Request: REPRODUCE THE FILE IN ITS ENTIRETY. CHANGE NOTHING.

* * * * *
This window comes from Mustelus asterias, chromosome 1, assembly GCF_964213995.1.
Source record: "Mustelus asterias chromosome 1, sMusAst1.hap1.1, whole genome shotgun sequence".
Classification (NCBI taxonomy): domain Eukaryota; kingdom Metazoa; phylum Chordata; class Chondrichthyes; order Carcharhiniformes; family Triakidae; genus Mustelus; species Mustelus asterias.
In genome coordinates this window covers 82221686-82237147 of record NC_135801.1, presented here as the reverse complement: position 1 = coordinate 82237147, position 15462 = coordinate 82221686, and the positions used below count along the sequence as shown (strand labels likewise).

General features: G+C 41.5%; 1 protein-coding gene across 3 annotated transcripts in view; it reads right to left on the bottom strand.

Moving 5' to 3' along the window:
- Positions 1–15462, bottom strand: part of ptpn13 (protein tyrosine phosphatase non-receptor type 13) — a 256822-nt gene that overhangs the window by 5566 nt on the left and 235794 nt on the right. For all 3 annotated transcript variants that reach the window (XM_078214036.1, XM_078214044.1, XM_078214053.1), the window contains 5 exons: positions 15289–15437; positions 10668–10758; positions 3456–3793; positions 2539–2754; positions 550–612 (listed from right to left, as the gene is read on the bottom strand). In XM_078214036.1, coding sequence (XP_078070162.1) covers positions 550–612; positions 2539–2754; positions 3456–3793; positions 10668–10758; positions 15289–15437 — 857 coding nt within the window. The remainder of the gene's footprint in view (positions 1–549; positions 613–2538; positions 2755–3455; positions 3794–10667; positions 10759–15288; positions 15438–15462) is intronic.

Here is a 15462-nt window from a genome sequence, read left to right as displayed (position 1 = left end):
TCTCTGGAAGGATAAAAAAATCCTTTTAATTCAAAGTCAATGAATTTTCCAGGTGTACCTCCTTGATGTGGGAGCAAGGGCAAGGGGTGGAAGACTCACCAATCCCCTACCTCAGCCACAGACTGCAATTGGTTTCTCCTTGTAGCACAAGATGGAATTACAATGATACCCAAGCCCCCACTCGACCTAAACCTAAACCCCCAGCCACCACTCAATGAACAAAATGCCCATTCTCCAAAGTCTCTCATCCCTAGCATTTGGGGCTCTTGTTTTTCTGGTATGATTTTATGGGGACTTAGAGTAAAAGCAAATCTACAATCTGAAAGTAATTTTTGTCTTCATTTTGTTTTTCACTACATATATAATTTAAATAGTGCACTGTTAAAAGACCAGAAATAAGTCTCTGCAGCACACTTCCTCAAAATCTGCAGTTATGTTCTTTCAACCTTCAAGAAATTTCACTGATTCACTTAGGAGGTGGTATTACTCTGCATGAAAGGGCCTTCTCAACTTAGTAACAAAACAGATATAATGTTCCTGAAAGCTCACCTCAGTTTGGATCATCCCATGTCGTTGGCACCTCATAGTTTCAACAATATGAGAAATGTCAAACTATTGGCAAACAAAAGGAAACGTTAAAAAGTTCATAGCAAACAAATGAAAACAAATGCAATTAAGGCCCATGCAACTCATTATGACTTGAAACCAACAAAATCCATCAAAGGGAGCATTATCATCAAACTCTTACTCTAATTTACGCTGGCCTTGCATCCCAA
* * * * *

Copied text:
This window comes from Mustelus asterias, chromosome 1, assembly GCF_964213995.1.
Source record: "Mustelus asterias chromosome 1, sMusAst1.hap1.1, whole genome shotgun sequence".
Classification (NCBI taxonomy): domain Eukaryota; kingdom Metazoa; phylum Chordata; class Chondrichthyes; order Carcharhiniformes; family Triakidae; genus Mustelus; species Mustelus asterias.
In genome coordinates this window covers 82221686-82237147 of record NC_135801.1, presented here as the reverse complement: position 1 = coordinate 82237147, position 15462 = coordinate 82221686, and the positions used below count along the sequence as shown (strand labels likewise).

General features: G+C 41.5%; 1 protein-coding gene across 3 annotated transcripts in view; it reads right to left on the bottom strand.

Moving 5' to 3' along the window:
- Positions 1–15462, bottom strand: part of ptpn13 (protein tyrosine phosphatase non-receptor type 13) — a 256822-nt gene that overhangs the window by 5566 nt on the left and 235794 nt on the right. For all 3 annotated transcript variants that reach the window (XM_078214036.1, XM_078214044.1, XM_078214053.1), the window contains 5 exons: positions 15289–15437; positions 10668–10758; positions 3456–3793; positions 2539–2754; positions 550–612 (listed from right to left, as the gene is read on the bottom strand). In XM_078214036.1, coding sequence (XP_078070162.1) covers positions 550–612; positions 2539–2754; positions 3456–3793; positions 10668–10758; positions 15289–15437 — 857 coding nt within the window. The remainder of the gene's footprint in view (positions 1–549; positions 613–2538; positions 2755–3455; positions 3794–10667; positions 10759–15288; positions 15438–15462) is intronic.

Here is a 15462-nt window from a genome sequence, read left to right as displayed (position 1 = left end):
TCTCTGGAAGGATAAAAAAATCCTTTTAATTCAAAGTCAATGAATTTTCCAGGTGTACCTCCTTGATGTGGGAGCAAGGGCAAGGGGTGGAAGACTCACCAATCCCCTACCTCAGCCACAGACTGCAATTGGTTTCTCCTTGTAGCACAAGATGGAATTACAATGATACCCAAGCCCCCACTCGACCTAAACCTAAACCCCCAGCCACCACTCAATGAACAAAATGCCCATTCTCCAAAGTCTCTCATCCCTAGCATTTGGGGCTCTTGTTTTTCTGGTATGATTTTATGGGGACTTAGAGTAAAAGCAAATCTACAATCTGAAAGTAATTTTTGTCTTCATTTTGTTTTTCACTACATATATAATTTAAATAGTGCACTGTTAAAAGACCAGAAATAAGTCTCTGCAGCACACTTCCTCAAAATCTGCAGTTATGTTCTTTCAACCTTCAAGAAATTTCACTGATTCACTTAGGAGGTGGTATTACTCTGCATGAAAGGGCCTTCTCAACTTAGTAACAAAACAGATATAATGTTCCTGAAAGCTCACCTCAGTTTGGATCATCCCATGTCGTTGGCACCTCATAGTTTCAACAATATGAGAAATGTCAAACTATTGGCAAACAAAAGGAAACGTTAAAAAGTTCATAGCAAACAAATGAAAACAAATGCAATTAAGGCCCATGCAACTCATTATGACTTGAAACCAACAAAATCCATCAAAGGGAGCATTATCATCAAACTCTTACTCTAATTTACGCTGGCCTTGCATCCCAA